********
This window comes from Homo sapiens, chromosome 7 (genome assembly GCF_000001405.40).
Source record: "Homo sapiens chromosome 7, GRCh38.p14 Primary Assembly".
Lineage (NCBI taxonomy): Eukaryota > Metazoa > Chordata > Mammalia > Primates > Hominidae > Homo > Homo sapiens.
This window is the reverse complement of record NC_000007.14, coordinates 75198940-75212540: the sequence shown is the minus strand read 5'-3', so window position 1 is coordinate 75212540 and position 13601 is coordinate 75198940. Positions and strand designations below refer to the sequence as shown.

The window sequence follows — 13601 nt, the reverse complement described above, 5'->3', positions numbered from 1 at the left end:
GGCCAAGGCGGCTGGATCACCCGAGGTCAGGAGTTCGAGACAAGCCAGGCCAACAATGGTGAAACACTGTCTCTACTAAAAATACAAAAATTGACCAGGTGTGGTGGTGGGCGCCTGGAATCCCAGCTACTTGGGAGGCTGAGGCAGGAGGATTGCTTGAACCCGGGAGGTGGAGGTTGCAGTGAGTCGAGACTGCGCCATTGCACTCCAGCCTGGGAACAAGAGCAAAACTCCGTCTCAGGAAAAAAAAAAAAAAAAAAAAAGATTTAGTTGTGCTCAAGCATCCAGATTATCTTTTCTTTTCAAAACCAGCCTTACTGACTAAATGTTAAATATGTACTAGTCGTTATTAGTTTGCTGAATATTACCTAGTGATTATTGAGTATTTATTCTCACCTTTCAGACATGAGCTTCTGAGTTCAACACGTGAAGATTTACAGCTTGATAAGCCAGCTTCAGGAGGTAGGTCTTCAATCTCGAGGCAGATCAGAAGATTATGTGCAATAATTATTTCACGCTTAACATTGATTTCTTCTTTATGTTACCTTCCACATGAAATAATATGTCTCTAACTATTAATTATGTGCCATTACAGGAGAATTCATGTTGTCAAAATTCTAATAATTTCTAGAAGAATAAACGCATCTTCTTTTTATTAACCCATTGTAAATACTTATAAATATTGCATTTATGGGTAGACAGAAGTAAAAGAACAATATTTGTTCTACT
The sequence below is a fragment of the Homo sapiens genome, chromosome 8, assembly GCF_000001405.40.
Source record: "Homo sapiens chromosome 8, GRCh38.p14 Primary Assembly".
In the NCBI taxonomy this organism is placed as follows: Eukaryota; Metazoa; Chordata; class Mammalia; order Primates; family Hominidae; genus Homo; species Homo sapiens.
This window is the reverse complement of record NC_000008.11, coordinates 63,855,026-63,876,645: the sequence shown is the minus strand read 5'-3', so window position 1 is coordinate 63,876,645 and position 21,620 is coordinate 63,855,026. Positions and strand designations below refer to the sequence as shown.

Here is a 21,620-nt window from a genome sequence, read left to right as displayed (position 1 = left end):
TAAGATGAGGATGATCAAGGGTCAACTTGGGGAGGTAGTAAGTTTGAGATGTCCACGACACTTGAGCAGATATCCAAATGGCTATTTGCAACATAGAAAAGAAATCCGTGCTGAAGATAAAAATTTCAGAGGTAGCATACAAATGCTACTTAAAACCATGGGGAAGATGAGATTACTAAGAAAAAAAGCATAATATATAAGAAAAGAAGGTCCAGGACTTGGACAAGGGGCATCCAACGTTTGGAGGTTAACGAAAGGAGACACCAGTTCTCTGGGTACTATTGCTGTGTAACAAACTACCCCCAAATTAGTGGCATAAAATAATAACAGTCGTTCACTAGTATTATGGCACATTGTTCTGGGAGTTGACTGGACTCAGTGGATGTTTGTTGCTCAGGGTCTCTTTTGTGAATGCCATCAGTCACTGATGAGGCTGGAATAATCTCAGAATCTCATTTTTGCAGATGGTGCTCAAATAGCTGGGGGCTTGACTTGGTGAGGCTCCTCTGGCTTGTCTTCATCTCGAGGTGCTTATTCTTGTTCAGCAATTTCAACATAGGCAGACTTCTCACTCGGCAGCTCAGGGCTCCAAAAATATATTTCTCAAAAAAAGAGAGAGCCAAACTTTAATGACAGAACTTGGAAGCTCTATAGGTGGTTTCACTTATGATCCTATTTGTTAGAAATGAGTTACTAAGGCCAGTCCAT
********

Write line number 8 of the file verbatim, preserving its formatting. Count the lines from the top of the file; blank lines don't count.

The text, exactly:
Source record: "Homo sapiens chromosome 8, GRCh38.p14 Primary Assembly".